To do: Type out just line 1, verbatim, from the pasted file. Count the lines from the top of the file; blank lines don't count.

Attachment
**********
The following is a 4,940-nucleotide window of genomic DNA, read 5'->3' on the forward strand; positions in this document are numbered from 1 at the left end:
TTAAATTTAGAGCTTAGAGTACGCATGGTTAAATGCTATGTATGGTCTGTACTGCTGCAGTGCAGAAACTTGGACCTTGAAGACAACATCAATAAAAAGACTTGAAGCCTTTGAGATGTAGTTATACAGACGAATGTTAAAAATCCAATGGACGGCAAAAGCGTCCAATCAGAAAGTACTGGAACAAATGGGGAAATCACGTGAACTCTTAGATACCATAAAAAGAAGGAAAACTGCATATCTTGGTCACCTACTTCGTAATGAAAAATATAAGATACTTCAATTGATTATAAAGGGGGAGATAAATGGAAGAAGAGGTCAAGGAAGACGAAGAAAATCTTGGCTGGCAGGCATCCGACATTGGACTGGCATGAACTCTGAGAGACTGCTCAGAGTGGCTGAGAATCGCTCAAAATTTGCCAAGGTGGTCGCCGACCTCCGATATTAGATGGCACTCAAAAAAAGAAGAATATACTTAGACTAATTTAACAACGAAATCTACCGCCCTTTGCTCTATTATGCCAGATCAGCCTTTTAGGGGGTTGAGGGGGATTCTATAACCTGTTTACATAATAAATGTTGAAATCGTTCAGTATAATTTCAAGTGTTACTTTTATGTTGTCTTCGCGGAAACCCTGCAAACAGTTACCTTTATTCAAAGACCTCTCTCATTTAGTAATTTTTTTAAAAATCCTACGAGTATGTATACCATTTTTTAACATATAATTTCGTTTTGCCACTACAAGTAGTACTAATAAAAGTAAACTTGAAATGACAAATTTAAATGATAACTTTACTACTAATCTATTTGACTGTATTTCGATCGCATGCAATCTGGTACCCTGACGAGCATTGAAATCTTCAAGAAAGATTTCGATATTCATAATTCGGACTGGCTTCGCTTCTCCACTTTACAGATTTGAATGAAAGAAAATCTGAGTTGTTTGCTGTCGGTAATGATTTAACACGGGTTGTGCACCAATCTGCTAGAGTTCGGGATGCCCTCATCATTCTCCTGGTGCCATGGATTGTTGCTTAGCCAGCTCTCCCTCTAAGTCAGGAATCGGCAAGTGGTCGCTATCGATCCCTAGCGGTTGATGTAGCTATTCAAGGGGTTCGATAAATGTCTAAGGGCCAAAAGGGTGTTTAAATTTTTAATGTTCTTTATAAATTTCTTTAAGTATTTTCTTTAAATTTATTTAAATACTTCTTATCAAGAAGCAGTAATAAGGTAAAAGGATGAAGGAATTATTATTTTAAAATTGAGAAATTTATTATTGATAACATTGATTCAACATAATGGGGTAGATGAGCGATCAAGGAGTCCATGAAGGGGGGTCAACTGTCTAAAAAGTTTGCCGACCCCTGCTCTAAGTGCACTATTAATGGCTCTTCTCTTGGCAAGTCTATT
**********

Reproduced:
The following is a 4,940-nucleotide window of genomic DNA, read 5'->3' on the forward strand; positions in this document are numbered from 1 at the left end: